Although many Cree homes now have computers and are connected to the Internet, many people may still be unaware that we have a website dedicated to the Cree language. The Cree Programs staff of the Cree School Board and Dr. Marie-Odile Junker of Carleton University in Ottawa, have been developing as a home for the Cree language in cyberspace.

Not only do you have the choice of browsing the website in English or French, but you can also read the site in Southern and/or Northern Cree. But in order for you to browse in Cree syllables, you’ll need to have the fonts installed in your computer. These are available in the Resources section of the website for both Mac and PC computers. With the fonts installed on your computer, you can also create your own documents on your computer using the Cree syllables fonts.

The online dictionary is very practical for those interested in finding definitions or to

see correct spelling. The dictionary is provided in both dialects. It has several search options to look for the beginning, middle or endings of Cree words. Both syllables and roman orthographies are available. There are also spelling manuals, Cree spelling lessons, read-along stories, grammar information and also the electronic Cree dictionary which you can download to your computer. There is a Forum for those working with the Cree language, to add new words or to suggest corrections to the definitions for the online dictionary. Over 2,500 names spelled in Cree are also available in the Forum.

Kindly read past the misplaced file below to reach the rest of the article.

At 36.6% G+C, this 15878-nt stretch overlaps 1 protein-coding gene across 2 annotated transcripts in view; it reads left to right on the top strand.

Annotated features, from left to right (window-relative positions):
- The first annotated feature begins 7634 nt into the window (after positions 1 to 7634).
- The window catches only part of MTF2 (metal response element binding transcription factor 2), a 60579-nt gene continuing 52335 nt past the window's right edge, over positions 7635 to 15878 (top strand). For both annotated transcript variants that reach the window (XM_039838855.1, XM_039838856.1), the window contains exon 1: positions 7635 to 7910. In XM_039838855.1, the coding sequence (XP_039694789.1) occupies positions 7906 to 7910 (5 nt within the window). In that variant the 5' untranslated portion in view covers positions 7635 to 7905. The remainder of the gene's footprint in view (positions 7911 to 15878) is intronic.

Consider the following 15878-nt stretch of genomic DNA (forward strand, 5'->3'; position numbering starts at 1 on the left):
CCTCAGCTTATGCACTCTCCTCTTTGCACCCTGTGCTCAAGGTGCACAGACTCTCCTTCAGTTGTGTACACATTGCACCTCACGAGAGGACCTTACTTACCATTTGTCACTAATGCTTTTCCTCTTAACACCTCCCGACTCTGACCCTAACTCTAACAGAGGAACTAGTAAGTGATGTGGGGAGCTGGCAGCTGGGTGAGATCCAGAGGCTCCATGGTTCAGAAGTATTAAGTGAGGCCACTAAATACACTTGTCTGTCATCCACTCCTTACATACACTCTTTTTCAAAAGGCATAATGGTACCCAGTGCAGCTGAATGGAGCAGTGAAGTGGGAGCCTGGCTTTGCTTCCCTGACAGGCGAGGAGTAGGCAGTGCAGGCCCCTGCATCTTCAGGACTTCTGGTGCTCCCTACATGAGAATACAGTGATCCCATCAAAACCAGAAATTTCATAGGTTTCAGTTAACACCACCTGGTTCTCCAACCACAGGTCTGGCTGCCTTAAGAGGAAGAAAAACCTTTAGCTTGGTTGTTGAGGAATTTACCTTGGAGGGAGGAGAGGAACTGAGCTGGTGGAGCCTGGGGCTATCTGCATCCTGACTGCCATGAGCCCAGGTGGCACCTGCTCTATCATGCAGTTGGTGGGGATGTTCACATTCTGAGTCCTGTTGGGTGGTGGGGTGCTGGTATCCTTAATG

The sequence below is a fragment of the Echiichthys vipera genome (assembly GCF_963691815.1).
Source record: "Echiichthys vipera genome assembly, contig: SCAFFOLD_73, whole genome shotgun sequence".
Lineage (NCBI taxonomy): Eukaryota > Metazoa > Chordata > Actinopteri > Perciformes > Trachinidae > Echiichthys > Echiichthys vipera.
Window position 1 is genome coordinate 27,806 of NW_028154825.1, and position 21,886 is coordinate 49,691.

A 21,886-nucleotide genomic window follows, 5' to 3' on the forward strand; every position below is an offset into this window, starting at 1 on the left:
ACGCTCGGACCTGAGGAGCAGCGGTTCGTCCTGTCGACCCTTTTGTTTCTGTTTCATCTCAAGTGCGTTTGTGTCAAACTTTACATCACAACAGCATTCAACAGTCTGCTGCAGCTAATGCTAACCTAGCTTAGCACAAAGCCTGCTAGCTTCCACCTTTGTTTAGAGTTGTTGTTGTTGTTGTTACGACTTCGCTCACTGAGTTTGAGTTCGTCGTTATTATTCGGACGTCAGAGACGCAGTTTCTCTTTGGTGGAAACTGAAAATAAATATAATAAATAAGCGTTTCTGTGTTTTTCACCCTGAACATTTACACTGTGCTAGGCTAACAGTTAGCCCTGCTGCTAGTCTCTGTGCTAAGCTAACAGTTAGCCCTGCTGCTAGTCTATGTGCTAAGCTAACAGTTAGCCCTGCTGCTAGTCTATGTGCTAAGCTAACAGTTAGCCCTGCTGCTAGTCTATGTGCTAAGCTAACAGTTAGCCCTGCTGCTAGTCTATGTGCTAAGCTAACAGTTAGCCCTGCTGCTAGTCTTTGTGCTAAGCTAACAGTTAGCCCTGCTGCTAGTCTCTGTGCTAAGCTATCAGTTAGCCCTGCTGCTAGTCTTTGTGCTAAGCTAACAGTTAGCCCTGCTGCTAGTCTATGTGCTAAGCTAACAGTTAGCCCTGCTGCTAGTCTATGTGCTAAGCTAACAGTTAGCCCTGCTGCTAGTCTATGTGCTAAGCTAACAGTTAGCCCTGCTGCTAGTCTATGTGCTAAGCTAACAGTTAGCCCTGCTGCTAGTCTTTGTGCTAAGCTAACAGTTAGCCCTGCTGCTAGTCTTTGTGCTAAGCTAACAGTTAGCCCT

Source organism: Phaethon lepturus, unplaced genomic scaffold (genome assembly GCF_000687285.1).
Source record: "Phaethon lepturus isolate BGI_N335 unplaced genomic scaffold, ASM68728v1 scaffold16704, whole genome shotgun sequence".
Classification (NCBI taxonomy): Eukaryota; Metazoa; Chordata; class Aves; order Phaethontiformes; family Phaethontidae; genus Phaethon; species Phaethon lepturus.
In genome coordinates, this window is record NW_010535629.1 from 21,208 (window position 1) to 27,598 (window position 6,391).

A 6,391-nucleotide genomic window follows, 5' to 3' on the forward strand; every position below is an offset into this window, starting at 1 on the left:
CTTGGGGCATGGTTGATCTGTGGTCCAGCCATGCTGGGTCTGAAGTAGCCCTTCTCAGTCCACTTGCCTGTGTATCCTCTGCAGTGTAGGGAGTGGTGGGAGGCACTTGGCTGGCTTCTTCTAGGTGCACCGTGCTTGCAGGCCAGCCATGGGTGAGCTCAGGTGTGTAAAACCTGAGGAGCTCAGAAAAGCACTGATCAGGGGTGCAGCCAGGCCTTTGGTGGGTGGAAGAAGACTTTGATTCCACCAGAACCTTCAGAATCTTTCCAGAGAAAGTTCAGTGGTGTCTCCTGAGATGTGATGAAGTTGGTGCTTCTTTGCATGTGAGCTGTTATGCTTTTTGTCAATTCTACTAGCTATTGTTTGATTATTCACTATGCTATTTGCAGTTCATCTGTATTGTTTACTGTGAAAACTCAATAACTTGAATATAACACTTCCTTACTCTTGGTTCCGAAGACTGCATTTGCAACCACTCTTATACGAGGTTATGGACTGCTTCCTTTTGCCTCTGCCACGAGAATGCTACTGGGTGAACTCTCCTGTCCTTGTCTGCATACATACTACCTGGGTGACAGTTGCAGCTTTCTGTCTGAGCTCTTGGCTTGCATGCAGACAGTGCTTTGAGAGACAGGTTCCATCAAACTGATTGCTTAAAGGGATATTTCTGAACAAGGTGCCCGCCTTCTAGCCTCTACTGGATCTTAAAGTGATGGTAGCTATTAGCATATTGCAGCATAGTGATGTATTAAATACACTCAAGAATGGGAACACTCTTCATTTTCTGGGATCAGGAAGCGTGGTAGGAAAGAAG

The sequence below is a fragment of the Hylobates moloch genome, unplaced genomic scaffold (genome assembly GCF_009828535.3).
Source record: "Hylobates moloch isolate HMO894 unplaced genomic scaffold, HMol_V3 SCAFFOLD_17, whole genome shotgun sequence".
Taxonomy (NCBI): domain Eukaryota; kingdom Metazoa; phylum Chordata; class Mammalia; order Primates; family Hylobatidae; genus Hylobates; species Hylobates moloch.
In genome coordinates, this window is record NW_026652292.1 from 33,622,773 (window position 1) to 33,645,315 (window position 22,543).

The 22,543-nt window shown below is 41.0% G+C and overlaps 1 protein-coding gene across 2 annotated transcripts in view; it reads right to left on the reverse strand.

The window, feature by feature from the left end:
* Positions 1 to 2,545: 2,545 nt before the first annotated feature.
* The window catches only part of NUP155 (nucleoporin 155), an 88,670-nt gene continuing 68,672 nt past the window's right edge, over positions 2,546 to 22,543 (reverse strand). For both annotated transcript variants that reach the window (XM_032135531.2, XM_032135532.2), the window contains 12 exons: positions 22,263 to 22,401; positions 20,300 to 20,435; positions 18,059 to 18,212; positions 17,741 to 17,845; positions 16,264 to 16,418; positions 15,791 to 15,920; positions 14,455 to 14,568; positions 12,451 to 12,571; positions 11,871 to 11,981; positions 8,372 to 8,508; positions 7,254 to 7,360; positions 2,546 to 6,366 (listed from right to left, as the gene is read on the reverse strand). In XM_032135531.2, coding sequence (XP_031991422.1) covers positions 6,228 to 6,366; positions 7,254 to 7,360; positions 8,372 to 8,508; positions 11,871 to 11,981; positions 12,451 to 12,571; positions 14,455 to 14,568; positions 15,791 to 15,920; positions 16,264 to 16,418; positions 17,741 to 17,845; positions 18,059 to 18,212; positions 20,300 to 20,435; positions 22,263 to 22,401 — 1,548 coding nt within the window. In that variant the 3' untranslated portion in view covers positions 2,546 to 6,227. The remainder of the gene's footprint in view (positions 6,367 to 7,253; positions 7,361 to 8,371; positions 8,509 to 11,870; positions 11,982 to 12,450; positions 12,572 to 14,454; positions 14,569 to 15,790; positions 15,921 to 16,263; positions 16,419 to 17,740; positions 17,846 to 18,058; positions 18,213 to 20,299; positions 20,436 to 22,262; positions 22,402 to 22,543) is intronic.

One very important part of the website is the section with the recordings of Cree Elders telling stories and legends. You can listen or even download the stories and legends, some of which have been recorded over 40 years ago, of Elders who have already passed away. The audio recordings are in mp3 format, so it’s not different from listening to or downloading music from the Internet. Imagine, listening to our Elders recounting a legend on your iPod!

The website is still undergoing development and is constantly being updated with old and new words, dictionary definitions, and audio files of stories and legends added to the list. The French-Cree version of the dictionary will be available soon, as well as a complete set of interactive lessons to learn to read and write Cree syllables.

We’ve seen other First Nations people lose their language here in Canada. Our language is very much alive and that is something for us to treasure. Today, we have the opportunity to use technology to preserve and develop our language because this will also be a source of pride for future generations.

Note: Some summer jobs are available for Cree students to work on the project. For information contact Prof. Junker: